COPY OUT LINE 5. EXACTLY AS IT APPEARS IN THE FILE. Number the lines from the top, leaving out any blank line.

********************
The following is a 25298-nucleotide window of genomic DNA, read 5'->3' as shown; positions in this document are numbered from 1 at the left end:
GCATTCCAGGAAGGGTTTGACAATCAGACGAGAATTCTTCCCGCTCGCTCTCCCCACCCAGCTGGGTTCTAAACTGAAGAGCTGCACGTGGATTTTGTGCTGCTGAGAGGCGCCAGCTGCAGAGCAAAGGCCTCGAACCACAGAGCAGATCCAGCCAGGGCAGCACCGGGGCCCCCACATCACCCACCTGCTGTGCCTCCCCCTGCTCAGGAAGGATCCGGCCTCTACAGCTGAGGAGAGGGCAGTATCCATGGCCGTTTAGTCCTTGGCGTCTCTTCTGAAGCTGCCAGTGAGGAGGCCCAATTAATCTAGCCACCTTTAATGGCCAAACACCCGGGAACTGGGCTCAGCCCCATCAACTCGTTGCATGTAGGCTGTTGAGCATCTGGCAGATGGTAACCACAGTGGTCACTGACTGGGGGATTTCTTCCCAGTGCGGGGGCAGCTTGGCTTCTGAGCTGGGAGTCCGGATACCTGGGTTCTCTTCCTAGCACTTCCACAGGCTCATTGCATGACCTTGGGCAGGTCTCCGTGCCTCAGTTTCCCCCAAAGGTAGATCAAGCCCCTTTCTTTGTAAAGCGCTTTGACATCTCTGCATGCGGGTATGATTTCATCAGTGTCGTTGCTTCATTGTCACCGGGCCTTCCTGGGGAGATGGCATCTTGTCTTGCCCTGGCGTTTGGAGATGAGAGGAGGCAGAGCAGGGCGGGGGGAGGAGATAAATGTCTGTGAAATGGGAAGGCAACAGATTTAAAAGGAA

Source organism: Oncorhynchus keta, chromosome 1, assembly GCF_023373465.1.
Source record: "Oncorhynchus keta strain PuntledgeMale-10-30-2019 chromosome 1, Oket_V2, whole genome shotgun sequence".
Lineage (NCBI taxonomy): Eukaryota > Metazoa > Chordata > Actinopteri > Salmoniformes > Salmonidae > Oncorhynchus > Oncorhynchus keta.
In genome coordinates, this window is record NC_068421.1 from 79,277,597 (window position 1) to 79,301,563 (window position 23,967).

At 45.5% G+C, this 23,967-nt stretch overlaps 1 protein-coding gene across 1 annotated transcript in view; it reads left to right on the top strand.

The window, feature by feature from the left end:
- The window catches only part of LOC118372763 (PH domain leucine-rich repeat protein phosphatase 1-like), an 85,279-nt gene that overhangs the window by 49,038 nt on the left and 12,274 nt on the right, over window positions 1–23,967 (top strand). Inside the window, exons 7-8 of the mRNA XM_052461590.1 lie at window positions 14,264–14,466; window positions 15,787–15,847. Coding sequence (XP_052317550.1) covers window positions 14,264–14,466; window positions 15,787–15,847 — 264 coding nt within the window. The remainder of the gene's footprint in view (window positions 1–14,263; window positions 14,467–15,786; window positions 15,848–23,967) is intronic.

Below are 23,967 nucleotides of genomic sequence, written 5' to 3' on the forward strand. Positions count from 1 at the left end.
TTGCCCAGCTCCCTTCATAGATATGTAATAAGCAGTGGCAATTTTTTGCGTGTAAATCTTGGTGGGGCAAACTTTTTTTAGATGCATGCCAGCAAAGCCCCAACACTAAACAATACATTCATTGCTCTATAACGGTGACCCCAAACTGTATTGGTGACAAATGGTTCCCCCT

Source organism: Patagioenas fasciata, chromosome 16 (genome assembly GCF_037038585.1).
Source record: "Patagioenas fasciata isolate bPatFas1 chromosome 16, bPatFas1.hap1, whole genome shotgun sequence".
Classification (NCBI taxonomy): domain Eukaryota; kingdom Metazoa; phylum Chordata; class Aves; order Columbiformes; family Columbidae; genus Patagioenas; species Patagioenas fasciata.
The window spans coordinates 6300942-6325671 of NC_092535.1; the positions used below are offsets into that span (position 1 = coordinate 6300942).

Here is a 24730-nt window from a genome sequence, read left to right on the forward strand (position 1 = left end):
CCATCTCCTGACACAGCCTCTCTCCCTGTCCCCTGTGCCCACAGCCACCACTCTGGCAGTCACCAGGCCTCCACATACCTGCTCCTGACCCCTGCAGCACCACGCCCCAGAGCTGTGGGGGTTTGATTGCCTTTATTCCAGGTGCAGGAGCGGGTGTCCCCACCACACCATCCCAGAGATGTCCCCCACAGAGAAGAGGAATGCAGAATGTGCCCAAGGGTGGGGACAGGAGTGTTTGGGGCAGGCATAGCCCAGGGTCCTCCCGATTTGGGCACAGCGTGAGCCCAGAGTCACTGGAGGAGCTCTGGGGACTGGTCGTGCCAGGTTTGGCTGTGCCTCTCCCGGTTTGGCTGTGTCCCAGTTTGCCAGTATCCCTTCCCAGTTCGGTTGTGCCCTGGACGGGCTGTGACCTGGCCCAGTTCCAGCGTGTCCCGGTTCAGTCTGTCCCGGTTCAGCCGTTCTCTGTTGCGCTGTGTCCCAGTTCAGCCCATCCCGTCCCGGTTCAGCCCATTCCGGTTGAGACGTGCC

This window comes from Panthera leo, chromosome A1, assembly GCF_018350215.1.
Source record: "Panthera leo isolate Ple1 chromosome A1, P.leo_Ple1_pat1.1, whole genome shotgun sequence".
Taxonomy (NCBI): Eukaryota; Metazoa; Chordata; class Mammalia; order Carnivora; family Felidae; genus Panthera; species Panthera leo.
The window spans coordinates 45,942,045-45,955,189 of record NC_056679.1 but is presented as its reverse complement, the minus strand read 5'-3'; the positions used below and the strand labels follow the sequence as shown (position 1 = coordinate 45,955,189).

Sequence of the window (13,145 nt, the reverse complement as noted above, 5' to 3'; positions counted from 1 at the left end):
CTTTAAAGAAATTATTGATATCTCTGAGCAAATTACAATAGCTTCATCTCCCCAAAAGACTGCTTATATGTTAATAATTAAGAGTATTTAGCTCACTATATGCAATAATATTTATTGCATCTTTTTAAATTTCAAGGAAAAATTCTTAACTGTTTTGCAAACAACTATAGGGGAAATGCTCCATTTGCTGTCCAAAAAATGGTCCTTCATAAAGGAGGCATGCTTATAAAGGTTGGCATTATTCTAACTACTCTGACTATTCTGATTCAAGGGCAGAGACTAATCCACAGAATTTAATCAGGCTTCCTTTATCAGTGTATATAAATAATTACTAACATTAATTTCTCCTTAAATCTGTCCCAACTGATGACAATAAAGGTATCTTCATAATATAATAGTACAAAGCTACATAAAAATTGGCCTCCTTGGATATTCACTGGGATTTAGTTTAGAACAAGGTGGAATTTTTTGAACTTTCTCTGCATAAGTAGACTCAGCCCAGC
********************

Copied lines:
Lineage (NCBI taxonomy): Eukaryota > Metazoa > Chordata > Actinopteri > Salmoniformes > Salmonidae > Oncorhynchus > Oncorhynchus keta.